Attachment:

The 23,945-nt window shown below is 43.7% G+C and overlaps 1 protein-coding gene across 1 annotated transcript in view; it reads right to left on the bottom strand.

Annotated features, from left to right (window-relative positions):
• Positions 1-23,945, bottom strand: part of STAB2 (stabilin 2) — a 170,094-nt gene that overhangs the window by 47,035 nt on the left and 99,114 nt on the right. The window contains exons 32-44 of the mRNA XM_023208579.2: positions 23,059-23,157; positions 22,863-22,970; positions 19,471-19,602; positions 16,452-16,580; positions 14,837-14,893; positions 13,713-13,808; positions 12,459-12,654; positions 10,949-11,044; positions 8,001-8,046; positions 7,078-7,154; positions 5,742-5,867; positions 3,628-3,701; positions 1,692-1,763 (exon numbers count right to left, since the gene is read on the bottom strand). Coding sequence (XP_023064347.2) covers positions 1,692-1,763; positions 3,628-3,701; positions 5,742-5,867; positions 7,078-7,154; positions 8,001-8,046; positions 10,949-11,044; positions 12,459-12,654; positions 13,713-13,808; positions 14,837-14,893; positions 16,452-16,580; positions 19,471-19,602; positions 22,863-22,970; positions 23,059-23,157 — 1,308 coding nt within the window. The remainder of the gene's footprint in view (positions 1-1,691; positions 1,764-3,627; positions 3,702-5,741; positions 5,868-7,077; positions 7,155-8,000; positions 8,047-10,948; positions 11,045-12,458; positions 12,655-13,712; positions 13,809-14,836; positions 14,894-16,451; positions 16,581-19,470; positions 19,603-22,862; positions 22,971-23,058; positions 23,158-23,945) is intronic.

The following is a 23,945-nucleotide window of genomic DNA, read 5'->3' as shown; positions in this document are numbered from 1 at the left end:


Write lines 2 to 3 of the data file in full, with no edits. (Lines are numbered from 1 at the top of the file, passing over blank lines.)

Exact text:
Annotated features, from left to right (window-relative positions):
• Positions 1-23,945, bottom strand: part of STAB2 (stabilin 2) — a 170,094-nt gene that overhangs the window by 47,035 nt on the left and 99,114 nt on the right. The window contains exons 32-44 of the mRNA XM_023208579.2: positions 23,059-23,157; positions 22,863-22,970; positions 19,471-19,602; positions 16,452-16,580; positions 14,837-14,893; positions 13,713-13,808; positions 12,459-12,654; positions 10,949-11,044; positions 8,001-8,046; positions 7,078-7,154; positions 5,742-5,867; positions 3,628-3,701; positions 1,692-1,763 (exon numbers count right to left, since the gene is read on the bottom strand). Coding sequence (XP_023064347.2) covers positions 1,692-1,763; positions 3,628-3,701; positions 5,742-5,867; positions 7,078-7,154; positions 8,001-8,046; positions 10,949-11,044; positions 12,459-12,654; positions 13,713-13,808; positions 14,837-14,893; positions 16,452-16,580; positions 19,471-19,602; positions 22,863-22,970; positions 23,059-23,157 — 1,308 coding nt within the window. The remainder of the gene's footprint in view (positions 1-1,691; positions 1,764-3,627; positions 3,702-5,741; positions 5,868-7,077; positions 7,155-8,000; positions 8,047-10,948; positions 11,045-12,458; positions 12,655-13,712; positions 13,809-14,836; positions 14,894-16,451; positions 16,581-19,470; positions 19,603-22,862; positions 22,971-23,058; positions 23,158-23,945) is intronic.